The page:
"Ultimately, the best practice is to have the right person in the CCO position, implement the right processes for your business, and document everything." - Bo Howell, CCO Technology
[The trends in compliance enforcement are increasing and can be very costly for firms that are not prepared – not just in monetary fines, but in personal and professional reputation. Regulators - to make their point in as visceral a way as possible - have increasingly been targeting and fining Chief Compliance Officers (CCO) and senior executives personally for non-compliance and lack of proper preparation and diligence. This is especially an issue for small to mid-sized advisory firms where a designated CCO is, in many cases, an executive with multiple job duties. And it’s not just the SEC that is focusing on investment advisers and senior executives as state regulators have been more active in the space as well.
The Institute for Innovation Development reached out to Institute member Bo Howell of CCO Technology - a FinTech software-as-a-service (SAAS) company focused on supporting small and middle-sized advisory firms with regulatory compliance – to get his practical and engaged perspective on this issue and discuss the growing need for developing a detailed, comprehensive and defendable compliance strategy.]
Hortz: You warn about the personal liability risks within compliance enforcement actions in your firm’s materials. To what extent is the Chief Compliance Officer, or other executives in the firm, personally liable for regulatory actions versus just the firm?
Howell: Generally, the SEC goes after CCOs and other executives if they participate in wrongdoing, hinder an SEC examination or investigation, or oversee the wholesale failure of a compliance program. For example, in the Temenos Advisory case that was filed in 2018, the CCO was also the Founder and Advisor Representative. He placed his clients in unsuitable investments and neglected his duties as a CCO - he didn’t perform any due diligence on the investments; he failed to disclose to clients known issues with the investments and his conflict of interest; and he overcharged many clients.
In other cases, the CCO had incomplete or inaccurate compliance documentation at the start of an examination so they “fixed” the documents and submitted them to the SEC, but the documents did not accurately show the state of the compliance program at the time under review. Rather, it created a fiction in response to an SEC exam.
Wholesale failures usually occur when the adviser has been hit with a deficiency in one or more examinations and the CCO fails to take the remedial action that he submitted to the SEC. A case in point is the Southwind Associates case from 2017 where the SEC’s Office of Compliance, Inspections, and Examination (“OCIE”) conducted three exams of the adviser over a ten year period and each exam resulted in deficiencies that were not corrected. Additionally, the SEC will sanction a CCO if he fails to follow-up on red flags, as was the case in the Chardran matter filed in May 2018.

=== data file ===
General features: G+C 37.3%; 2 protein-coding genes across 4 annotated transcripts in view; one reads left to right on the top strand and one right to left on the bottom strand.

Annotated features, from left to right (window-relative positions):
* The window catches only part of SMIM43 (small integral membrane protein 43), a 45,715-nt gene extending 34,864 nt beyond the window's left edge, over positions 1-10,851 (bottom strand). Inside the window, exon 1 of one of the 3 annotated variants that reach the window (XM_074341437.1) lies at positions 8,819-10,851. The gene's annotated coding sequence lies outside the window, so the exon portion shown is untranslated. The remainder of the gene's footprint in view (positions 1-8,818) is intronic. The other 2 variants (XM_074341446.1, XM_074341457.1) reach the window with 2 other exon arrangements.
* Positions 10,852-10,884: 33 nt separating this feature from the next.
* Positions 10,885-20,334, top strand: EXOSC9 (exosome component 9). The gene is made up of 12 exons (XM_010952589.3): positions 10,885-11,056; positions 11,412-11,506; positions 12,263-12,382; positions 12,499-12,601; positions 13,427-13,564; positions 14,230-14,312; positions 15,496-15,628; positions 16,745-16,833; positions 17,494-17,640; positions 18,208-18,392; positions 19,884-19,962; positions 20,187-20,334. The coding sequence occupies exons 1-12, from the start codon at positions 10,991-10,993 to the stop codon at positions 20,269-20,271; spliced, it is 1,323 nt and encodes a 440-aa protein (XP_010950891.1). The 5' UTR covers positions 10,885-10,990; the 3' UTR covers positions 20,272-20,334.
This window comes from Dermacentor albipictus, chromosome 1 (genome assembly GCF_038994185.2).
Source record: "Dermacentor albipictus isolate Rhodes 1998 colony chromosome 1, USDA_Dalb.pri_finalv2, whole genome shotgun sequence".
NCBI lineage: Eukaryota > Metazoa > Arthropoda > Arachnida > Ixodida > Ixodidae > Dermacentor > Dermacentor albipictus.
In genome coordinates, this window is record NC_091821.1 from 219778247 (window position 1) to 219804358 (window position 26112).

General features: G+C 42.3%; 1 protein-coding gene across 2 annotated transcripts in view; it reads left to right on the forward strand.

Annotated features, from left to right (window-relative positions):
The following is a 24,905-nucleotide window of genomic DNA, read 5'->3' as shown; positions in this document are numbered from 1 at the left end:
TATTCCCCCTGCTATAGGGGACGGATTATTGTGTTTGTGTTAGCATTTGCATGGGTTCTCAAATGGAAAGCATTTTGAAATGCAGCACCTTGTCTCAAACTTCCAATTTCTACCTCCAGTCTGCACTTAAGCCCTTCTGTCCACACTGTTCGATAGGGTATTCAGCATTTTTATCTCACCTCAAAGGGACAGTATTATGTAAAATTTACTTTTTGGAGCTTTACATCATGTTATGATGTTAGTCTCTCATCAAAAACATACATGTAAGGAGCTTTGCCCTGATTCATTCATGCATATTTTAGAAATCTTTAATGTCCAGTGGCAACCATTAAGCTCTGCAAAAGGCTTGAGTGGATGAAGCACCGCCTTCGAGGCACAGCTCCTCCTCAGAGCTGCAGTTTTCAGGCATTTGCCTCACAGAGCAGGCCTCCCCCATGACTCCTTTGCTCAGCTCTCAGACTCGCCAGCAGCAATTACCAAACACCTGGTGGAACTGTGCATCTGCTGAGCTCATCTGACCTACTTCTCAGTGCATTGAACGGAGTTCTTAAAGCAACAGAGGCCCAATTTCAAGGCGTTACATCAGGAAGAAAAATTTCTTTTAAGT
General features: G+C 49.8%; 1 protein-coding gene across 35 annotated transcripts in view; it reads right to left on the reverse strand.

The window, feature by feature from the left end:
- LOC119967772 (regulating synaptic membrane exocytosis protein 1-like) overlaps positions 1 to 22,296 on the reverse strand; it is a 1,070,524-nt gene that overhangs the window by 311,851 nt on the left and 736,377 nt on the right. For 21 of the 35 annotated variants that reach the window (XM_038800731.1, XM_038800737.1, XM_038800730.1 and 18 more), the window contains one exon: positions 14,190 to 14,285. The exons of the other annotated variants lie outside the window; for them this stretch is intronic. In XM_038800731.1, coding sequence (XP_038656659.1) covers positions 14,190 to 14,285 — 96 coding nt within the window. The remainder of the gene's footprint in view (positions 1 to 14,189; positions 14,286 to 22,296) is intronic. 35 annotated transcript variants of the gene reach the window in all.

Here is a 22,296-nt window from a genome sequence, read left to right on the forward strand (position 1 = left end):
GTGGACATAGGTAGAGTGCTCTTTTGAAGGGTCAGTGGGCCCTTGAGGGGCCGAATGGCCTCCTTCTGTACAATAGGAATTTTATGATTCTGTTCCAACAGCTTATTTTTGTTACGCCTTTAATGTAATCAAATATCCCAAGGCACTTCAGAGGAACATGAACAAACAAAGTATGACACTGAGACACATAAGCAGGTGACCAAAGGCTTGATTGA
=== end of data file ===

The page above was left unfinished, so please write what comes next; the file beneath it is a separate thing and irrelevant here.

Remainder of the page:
As these actions illustrate, major lapses in a compliance program can result in a CCO and other senior executives being fined by the SEC or even suspended or barred from the financial services industry.
Hortz: What have you seen as best practices to defend against personal regulatory action?
Howell: The best defense is a good offense, which means ensuring your compliance program addresses all your business operations and it is documented. As Commissioner Pierce noted, a CCO that continually implements and updates their compliance program in response to business and regulatory developments should be in good standing with the SEC and investors. Of course, this means the CCO is actually following the written policies and procedures and addressing red flags or weaknesses as they are discovered. Ultimately, the best practice is to have the right person in the CCO position, implement the right processes for your business, and document everything.
Hortz: Based on your experiences and discussions, what do you see as the biggest challenges for managing compliance at a smaller advisory firm?
Howell: We recently conducted a survey that asked small and middle-sized investment advisers what their biggest challenges are in managing their compliance program. The four biggest challenges were:
1.Keeping up with new regulations,
2.Managing existing policies and procedures,
3.Keeping up with business growth, and
4.Obtaining enough resources to manage the program.
Keeping up with new regulations is really a subject matter issue. As we talk with small advisers, we find that many CCOs have multiple roles at their firms and compliance is not their area of expertise. As a result, they are nervous about not having enough subject matter expertise in-house. One way to remedy this is to have an outsourced partner that is dedicated to being current on compliance issues and the details in regulatory actions, which can supplement a firm’s institutional knowledge. That’s one role that CCO Tech plays.
Managing existing policies and procedures is a process issue. What we find is that many smaller advisers have manual processes or outdated technology, such as using Microsoft Office, email, and hardcopy documents to manage their compliance program. These processes are burdensome to both the CCO and the employees. Additionally, advisers aren’t leveraging their compliance data to streamline processes. What is needed, and what we aim to change, is the way compliance is managed by creating simple-to-use, easily accessible applications that use the compliance data to automate processes and cross-check testing.
The last two challenges - keeping up with business growth and obtaining enough resources - is a common issue among advisers of all sizes. Compliance budgets are tight and managing growth through new hires is hard. It takes time to find the right person, to properly train and integrate them into your program. Using technology helps improve processes and extend your current resources, helps efficiently train and integrate new hires, and can reduce or mitigate turnover.